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NJ Nuclear Utilities Accuse Govt of Ongoing Breach of Contract

On Behalf of | Jun 10, 2010 | Breach Of Contract |

The Wall Street Journal recently published an interesting article that discusses the ongoing problem of storing the nation’s nuclear waste. In March, the Energy Department notified the federal Atomic Safety and Licensing Board that it was dropping its plan to store nuclear waste in Nevada’s Yucca Mountain. The federal government had spent 30 years and $10 billion dollars trying to find a place to store nuclear waste, only to give it up and go back to the drawing board.

The federal government has been charged with finding a permanent solution for storing nuclear waste since the early 1980s, and legally obligated to do so since 1998, but so far has failed in that task. This has placed the burden of storage on nuclear facilities.  Utilities have filed more than 70 lawsuits against the federal government for breach of contract for leaving them with the burden of managing the waste of spent fuel. The government has paid out $1.3 billion so far. If a permanent facility for storing the nation’s nuclear waste is not opened by 2020, the Department of Justice estimates that liability could exceed $12 billion.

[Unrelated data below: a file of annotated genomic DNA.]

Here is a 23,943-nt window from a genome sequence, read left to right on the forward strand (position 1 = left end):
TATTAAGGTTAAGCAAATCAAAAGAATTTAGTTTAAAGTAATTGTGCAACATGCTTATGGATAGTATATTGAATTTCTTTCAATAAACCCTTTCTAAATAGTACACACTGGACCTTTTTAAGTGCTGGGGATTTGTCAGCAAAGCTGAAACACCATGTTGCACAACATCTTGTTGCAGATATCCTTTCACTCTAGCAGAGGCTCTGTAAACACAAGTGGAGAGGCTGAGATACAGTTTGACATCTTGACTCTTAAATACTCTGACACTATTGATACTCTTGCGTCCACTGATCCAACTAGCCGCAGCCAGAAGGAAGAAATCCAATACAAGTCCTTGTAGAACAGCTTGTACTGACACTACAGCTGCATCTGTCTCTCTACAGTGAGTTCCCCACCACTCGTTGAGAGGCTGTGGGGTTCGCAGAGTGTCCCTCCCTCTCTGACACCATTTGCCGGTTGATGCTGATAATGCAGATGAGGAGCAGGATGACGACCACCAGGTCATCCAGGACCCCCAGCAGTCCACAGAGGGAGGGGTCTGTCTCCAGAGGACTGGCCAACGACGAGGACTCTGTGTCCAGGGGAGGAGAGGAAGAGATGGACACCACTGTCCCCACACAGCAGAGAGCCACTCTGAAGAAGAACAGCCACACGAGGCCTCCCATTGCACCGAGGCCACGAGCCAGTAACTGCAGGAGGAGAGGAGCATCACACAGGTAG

Utilities had thought they only needed to find temporary storage solutions and have been placing radioactive nuclear waste in steel-and-concrete casks, which are licensed for 20-year storage. New Jersey’s Public Service Enterprise Group Inc. has built dry storage in Lower Alloways Creek. PSEG is hoping to create storage space that will last for 60 years. This week they started to fill casks with waste from their Hope Creek power plant. Their Salem plant will begin storing waste at the site in September.

Utilities pay $770 million a year to a Nuclear Waste Fund that will pay for the permanent storage facility. Angry that a site hasn’t even been chosen yet, a group of utilities sued the federal government in April, demanding that the fees be suspended. Currently, 14,000 metric tons of nuclear waste is sitting in 800 concrete casks. Additionally, 49,000 metric tons of waste is sitting in spent-fuel pools, waiting to cool enough to move onto the temporary casks (takes about five years). Nuclear reactors create 2,000 metric tons of waste a year.

One problem with Yucca Mountain was that it is too small to become a storage facility for current and future nuclear waste needs. Right now, it could fit about how much nuclear waste the country already has sitting in temporary storage. Nevada also objected to becoming the nation’s nuclear waste dumping ground.